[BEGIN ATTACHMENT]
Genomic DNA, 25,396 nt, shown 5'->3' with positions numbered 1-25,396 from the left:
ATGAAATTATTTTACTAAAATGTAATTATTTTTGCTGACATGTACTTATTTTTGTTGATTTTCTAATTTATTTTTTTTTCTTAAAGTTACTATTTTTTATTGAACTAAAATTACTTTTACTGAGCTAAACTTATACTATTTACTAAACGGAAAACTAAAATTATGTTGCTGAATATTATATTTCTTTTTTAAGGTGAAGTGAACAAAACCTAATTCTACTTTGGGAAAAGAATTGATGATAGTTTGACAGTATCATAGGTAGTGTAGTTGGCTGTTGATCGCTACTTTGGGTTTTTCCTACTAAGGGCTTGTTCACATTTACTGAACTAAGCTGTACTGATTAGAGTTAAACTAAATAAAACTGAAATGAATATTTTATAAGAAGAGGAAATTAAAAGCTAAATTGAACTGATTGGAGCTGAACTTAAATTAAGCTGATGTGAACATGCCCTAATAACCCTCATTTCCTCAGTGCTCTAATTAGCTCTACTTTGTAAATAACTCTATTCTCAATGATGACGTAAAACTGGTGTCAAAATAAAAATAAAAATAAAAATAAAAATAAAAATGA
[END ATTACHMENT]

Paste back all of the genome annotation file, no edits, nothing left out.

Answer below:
Genomic DNA, 25,396 nt, shown 5'->3' with positions numbered 1-25,396 from the left:
ATGAAATTATTTTACTAAAATGTAATTATTTTTGCTGACATGTACTTATTTTTGTTGATTTTCTAATTTATTTTTTTTTCTTAAAGTTACTATTTTTTATTGAACTAAAATTACTTTTACTGAGCTAAACTTATACTATTTACTAAACGGAAAACTAAAATTATGTTGCTGAATATTATATTTCTTTTTTAAGGTGAAGTGAACAAAACCTAATTCTACTTTGGGAAAAGAATTGATGATAGTTTGACAGTATCATAGGTAGTGTAGTTGGCTGTTGATCGCTACTTTGGGTTTTTCCTACTAAGGGCTTGTTCACATTTACTGAACTAAGCTGTACTGATTAGAGTTAAACTAAATAAAACTGAAATGAATATTTTATAAGAAGAGGAAATTAAAAGCTAAATTGAACTGATTGGAGCTGAACTTAAATTAAGCTGATGTGAACATGCCCTAATAACCCTCATTTCCTCAGTGCTCTAATTAGCTCTACTTTGTAAATAACTCTATTCTCAATGATGACGTAAAACTGGTGTCAAAATAAAAATAAAAATAAAAATAAAAATAAAAATGA